From the Publisher
Ethnicity issues fuel internal strife as a community faces change
Donald H. Pflueger Local History Award, Historical Society of Southern California
Outstanding Book Award in the Social Sciences, Association for Asian American Studies
From the Back Cover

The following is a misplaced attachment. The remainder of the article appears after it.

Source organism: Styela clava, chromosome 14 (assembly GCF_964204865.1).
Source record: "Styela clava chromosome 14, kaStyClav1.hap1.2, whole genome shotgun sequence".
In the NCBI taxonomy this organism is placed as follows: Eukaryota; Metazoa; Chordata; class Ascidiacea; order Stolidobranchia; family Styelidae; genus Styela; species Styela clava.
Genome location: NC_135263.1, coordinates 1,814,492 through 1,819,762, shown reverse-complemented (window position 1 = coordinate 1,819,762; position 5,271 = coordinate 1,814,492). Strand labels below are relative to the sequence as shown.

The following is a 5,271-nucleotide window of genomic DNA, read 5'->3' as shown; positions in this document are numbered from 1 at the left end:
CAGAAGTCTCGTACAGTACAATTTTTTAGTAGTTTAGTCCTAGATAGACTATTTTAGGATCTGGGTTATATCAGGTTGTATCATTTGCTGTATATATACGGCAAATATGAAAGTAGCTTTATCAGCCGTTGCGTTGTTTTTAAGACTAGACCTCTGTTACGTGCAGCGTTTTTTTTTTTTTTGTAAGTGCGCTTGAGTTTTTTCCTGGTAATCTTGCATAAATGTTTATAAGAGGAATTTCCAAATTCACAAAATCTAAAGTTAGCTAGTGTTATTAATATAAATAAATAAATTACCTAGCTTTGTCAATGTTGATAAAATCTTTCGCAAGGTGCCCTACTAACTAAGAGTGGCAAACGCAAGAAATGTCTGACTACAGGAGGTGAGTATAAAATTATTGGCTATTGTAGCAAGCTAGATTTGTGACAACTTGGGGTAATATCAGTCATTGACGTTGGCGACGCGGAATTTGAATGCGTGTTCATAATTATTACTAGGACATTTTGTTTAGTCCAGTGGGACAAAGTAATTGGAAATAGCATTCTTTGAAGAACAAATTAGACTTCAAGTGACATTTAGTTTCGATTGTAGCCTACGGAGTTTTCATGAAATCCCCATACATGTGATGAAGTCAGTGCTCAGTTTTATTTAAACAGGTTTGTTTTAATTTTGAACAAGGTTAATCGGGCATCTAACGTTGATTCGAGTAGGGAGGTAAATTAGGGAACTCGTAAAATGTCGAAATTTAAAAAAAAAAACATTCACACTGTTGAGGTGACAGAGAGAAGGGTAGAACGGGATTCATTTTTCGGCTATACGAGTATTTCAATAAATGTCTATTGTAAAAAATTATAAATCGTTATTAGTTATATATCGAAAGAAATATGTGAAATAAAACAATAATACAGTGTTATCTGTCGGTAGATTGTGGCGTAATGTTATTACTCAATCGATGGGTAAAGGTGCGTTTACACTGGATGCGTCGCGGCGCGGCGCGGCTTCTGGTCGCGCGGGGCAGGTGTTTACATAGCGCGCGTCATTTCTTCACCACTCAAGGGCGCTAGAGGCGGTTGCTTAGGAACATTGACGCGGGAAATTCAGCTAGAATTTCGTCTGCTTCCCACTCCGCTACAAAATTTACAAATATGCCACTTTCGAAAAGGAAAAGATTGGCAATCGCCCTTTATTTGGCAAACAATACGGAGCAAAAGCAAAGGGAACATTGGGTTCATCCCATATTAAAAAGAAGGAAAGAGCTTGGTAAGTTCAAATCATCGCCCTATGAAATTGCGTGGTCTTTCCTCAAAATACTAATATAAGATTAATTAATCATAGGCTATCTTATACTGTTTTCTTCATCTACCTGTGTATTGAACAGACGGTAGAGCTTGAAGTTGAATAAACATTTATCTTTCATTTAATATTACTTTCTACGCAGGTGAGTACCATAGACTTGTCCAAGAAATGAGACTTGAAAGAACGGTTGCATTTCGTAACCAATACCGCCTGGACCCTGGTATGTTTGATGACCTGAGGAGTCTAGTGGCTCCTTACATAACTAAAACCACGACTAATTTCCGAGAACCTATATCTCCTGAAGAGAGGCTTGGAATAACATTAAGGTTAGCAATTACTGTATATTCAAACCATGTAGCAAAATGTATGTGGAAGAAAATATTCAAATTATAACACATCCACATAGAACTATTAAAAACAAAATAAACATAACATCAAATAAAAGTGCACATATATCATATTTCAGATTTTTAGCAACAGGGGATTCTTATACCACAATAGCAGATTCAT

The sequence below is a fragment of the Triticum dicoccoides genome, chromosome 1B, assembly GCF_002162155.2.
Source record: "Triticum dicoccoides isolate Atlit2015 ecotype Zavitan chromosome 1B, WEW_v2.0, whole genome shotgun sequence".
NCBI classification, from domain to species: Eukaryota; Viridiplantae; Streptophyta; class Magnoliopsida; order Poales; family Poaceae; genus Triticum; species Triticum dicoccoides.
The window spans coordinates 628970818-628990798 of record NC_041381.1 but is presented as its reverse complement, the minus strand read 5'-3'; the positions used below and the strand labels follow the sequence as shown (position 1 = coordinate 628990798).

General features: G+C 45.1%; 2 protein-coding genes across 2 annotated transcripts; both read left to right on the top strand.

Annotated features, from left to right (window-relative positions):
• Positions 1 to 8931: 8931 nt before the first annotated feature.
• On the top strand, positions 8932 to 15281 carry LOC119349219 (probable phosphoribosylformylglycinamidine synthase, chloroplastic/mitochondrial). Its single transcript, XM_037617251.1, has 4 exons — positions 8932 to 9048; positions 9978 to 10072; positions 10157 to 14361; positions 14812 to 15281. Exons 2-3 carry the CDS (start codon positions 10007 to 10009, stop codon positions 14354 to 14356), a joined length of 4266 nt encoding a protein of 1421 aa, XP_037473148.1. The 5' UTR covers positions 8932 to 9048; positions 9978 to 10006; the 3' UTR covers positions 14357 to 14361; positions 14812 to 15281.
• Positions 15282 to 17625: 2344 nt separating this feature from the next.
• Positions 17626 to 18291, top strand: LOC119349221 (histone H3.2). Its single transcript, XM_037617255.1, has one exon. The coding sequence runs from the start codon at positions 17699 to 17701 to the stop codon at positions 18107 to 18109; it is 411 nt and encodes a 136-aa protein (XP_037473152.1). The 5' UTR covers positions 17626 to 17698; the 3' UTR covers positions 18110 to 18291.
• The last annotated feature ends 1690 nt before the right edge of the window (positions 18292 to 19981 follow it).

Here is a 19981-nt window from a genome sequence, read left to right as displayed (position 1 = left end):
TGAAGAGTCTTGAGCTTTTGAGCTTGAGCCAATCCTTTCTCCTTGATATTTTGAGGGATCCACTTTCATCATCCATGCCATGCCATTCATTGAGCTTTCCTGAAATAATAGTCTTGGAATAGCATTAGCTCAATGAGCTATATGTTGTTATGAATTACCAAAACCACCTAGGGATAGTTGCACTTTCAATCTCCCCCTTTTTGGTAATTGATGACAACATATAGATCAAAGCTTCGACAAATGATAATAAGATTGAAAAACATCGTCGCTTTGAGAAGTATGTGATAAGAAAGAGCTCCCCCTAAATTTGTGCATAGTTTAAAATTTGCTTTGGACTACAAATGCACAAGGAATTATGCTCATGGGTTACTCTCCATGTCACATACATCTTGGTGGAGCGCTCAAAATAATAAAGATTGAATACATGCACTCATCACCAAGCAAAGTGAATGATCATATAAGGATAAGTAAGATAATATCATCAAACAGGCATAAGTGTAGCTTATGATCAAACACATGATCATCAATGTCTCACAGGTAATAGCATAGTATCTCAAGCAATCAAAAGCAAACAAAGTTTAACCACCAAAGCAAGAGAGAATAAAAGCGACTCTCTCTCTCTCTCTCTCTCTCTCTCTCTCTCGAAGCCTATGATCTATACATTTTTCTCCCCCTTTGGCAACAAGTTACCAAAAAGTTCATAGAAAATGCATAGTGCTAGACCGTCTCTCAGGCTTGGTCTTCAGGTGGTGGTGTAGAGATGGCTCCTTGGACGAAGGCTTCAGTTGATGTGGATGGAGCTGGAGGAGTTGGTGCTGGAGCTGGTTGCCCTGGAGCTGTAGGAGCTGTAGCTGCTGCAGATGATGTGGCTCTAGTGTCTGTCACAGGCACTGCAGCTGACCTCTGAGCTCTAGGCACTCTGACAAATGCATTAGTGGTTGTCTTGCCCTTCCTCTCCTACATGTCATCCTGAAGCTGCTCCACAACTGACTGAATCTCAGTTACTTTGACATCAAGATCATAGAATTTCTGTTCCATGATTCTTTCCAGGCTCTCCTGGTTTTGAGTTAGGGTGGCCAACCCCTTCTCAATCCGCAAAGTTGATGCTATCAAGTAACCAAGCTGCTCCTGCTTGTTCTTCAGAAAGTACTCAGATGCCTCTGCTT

Monterey Park, California, is a community of 60,000 residents, located east of downtown Los Angeles. Dubbed by the media the "First Suburban Chinatown", Monterey Park is the only city in the continental United States with a majority Asian American population. Since the early 1970s, large numbers of Chinese immigrants moved there and transformed a quiet, predominantly white middle-class bedroom community into a bustling international boomtown. Timothy Fong examines the demographic, economic, social, and cultural changes taking place in Monterey Park, as well as the political reactions to change. Although the city was initially recognized for its liberal attitude toward newcomers, rapid economic development and population growth spawned numerous problems. Greater density, traffic congestion, less open space and parking, and strain on city services are problems that any city would encounter with rapid unplanned growth. The prominence of Chinese-language business signs, and ethnic restaurants, markets, and shops persuaded many older residents to focus blame on the immigrants. Fong describes how, by 1986, the once ethnically diverse city council became predominantly white and promoted such "anti-Chinese" measures as controlled growth and English as the official language. Unlike earlier waves of Asian immigrants, many of the Chinese who settled in Monterey Park were affluent and well educated. Resentment over their rapid material success was fueled by pervasive anti-Asian sentiment throughout the country. Fearing that newcomers were "taking over" and refusing to assimilate, residents supported a series of initiatives intended to strengthen "community control". These initiatives were brandedas "racist" by development interests, as well as by many of the usually apolitical Chinese in the city. Fong chronicles the evolution of the conflict and locates the beginnings of its recovery from internal strife and unwanted negative media attention. He demonstrates how the parallel emergence of a populist growth-control movement and a nativist anti-immigrant movement diverted attention from legitimate concerns over uncontrolled development in the city. Similar conflicts are occurring in other areas of California, as well as in New York City's Manhattan and Queens boroughs; Houston, Texas; and Orlando, Florida. Fong's detailed study of Monterey Park explores how race and ethnicity issues are used as political organizing tools and weapons.